Catch21 - Our Charity ArmCatch21 is a charitable production company set up in 2005 which trains young people to make videos and engage with their communities.Catch Creative - Our Video Production ArmCatch Creative offers a complete video production service, from Conception to Distribution.Catch EngagementCatch Engagement is the new video interaction platform from Catch21 which allows you to run a campaign using both user generated films as well as professionally shot ones which are displayed via Video 'Walls'. Catch Engagement is all about using films to build an online community - welcome to the future of video.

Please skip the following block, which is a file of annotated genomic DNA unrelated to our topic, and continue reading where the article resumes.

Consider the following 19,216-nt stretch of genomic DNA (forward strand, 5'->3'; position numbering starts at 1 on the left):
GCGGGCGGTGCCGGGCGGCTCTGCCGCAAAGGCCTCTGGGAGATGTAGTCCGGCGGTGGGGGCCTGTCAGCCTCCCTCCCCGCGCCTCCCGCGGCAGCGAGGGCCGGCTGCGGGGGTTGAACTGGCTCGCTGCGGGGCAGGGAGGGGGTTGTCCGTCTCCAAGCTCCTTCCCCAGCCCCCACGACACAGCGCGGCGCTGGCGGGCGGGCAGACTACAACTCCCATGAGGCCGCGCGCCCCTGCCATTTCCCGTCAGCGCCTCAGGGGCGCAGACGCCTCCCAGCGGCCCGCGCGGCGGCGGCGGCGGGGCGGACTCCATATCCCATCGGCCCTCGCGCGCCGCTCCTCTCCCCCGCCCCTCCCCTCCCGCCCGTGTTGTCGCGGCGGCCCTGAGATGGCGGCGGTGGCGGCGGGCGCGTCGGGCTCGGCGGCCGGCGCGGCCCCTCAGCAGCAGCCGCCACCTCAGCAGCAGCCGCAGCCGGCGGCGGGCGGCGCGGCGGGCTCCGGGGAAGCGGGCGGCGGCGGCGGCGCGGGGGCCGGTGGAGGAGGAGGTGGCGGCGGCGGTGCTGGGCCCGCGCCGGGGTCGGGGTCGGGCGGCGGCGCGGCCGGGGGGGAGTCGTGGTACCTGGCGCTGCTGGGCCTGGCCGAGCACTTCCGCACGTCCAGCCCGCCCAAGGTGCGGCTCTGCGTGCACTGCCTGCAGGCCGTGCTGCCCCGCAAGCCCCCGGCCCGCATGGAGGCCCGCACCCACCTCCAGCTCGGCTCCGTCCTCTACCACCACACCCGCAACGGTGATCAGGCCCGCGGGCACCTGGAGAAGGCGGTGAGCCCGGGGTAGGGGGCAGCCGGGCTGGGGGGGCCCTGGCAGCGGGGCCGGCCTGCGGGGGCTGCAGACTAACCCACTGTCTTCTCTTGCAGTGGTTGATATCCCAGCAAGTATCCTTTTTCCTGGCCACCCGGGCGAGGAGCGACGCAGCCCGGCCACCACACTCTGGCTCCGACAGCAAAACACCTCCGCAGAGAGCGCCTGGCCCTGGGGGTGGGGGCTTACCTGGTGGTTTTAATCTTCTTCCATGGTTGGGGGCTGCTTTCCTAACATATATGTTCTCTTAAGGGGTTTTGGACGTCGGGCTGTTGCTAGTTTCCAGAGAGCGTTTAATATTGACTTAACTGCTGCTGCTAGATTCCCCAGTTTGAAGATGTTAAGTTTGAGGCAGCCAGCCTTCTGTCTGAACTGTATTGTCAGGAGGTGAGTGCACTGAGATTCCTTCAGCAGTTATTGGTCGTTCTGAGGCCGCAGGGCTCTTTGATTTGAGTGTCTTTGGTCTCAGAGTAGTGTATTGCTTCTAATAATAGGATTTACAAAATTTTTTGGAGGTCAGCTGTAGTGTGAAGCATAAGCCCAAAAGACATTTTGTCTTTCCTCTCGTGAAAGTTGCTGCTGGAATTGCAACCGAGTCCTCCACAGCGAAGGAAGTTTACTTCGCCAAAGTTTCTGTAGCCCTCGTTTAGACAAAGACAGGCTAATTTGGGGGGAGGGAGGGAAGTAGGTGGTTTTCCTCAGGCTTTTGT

We shoot cutting edge videos and provide a forum to give people a voice.
Engagement. Discussion. Empowerment.


All content featured on our charity site is produced by young volunteers with the support and mentoring of our professional production team.

Blog no image

Published on November 3rd, 2011 | by David Christie